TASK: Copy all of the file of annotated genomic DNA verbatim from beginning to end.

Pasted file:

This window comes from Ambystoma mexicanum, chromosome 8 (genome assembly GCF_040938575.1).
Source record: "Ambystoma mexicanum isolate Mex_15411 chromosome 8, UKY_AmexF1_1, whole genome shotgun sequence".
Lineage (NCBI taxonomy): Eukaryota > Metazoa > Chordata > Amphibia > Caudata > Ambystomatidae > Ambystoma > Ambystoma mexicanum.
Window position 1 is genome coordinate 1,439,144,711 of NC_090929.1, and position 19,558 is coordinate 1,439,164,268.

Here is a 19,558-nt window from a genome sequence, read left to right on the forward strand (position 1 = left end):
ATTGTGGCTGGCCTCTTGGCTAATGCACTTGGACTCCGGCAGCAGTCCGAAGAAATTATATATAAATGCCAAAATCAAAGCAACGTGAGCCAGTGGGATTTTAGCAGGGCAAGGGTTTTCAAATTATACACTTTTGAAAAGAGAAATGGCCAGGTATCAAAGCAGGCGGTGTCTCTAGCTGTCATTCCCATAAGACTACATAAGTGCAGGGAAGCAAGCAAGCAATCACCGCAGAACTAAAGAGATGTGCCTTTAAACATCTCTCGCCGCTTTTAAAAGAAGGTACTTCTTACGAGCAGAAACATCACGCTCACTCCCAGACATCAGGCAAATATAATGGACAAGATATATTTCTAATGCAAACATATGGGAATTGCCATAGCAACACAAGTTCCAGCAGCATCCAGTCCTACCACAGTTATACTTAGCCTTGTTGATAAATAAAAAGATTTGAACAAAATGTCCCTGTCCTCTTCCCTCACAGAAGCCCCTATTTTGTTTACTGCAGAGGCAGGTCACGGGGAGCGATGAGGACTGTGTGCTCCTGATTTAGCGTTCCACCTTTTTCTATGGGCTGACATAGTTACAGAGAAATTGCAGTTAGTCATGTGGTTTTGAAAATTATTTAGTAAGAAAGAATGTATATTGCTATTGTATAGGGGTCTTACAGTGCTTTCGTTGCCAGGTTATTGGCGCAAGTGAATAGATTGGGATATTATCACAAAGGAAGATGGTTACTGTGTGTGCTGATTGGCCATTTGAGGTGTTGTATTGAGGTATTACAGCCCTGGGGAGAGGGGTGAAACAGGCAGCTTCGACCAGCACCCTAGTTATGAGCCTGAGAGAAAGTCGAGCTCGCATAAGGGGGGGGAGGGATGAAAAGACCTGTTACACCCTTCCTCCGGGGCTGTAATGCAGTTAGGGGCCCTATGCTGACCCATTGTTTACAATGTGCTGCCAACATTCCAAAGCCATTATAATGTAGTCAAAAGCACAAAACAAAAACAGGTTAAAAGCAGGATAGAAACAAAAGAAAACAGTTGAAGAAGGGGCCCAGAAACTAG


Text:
This window comes from Ambystoma mexicanum, chromosome 8 (genome assembly GCF_040938575.1).
Source record: "Ambystoma mexicanum isolate Mex_15411 chromosome 8, UKY_AmexF1_1, whole genome shotgun sequence".
Lineage (NCBI taxonomy): Eukaryota > Metazoa > Chordata > Amphibia > Caudata > Ambystomatidae > Ambystoma > Ambystoma mexicanum.
Window position 1 is genome coordinate 1,439,144,711 of NC_090929.1, and position 19,558 is coordinate 1,439,164,268.

Here is a 19,558-nt window from a genome sequence, read left to right on the forward strand (position 1 = left end):
ATTGTGGCTGGCCTCTTGGCTAATGCACTTGGACTCCGGCAGCAGTCCGAAGAAATTATATATAAATGCCAAAATCAAAGCAACGTGAGCCAGTGGGATTTTAGCAGGGCAAGGGTTTTCAAATTATACACTTTTGAAAAGAGAAATGGCCAGGTATCAAAGCAGGCGGTGTCTCTAGCTGTCATTCCCATAAGACTACATAAGTGCAGGGAAGCAAGCAAGCAATCACCGCAGAACTAAAGAGATGTGCCTTTAAACATCTCTCGCCGCTTTTAAAAGAAGGTACTTCTTACGAGCAGAAACATCACGCTCACTCCCAGACATCAGGCAAATATAATGGACAAGATATATTTCTAATGCAAACATATGGGAATTGCCATAGCAACACAAGTTCCAGCAGCATCCAGTCCTACCACAGTTATACTTAGCCTTGTTGATAAATAAAAAGATTTGAACAAAATGTCCCTGTCCTCTTCCCTCACAGAAGCCCCTATTTTGTTTACTGCAGAGGCAGGTCACGGGGAGCGATGAGGACTGTGTGCTCCTGATTTAGCGTTCCACCTTTTTCTATGGGCTGACATAGTTACAGAGAAATTGCAGTTAGTCATGTGGTTTTGAAAATTATTTAGTAAGAAAGAATGTATATTGCTATTGTATAGGGGTCTTACAGTGCTTTCGTTGCCAGGTTATTGGCGCAAGTGAATAGATTGGGATATTATCACAAAGGAAGATGGTTACTGTGTGTGCTGATTGGCCATTTGAGGTGTTGTATTGAGGTATTACAGCCCTGGGGAGAGGGGTGAAACAGGCAGCTTCGACCAGCACCCTAGTTATGAGCCTGAGAGAAAGTCGAGCTCGCATAAGGGGGGGGAGGGATGAAAAGACCTGTTACACCCTTCCTCCGGGGCTGTAATGCAGTTAGGGGCCCTATGCTGACCCATTGTTTACAATGTGCTGCCAACATTCCAAAGCCATTATAATGTAGTCAAAAGCACAAAACAAAAACAGGTTAAAAGCAGGATAGAAACAAAAGAAAACAGTTGAAGAAGGGGCCCAGAAACTAG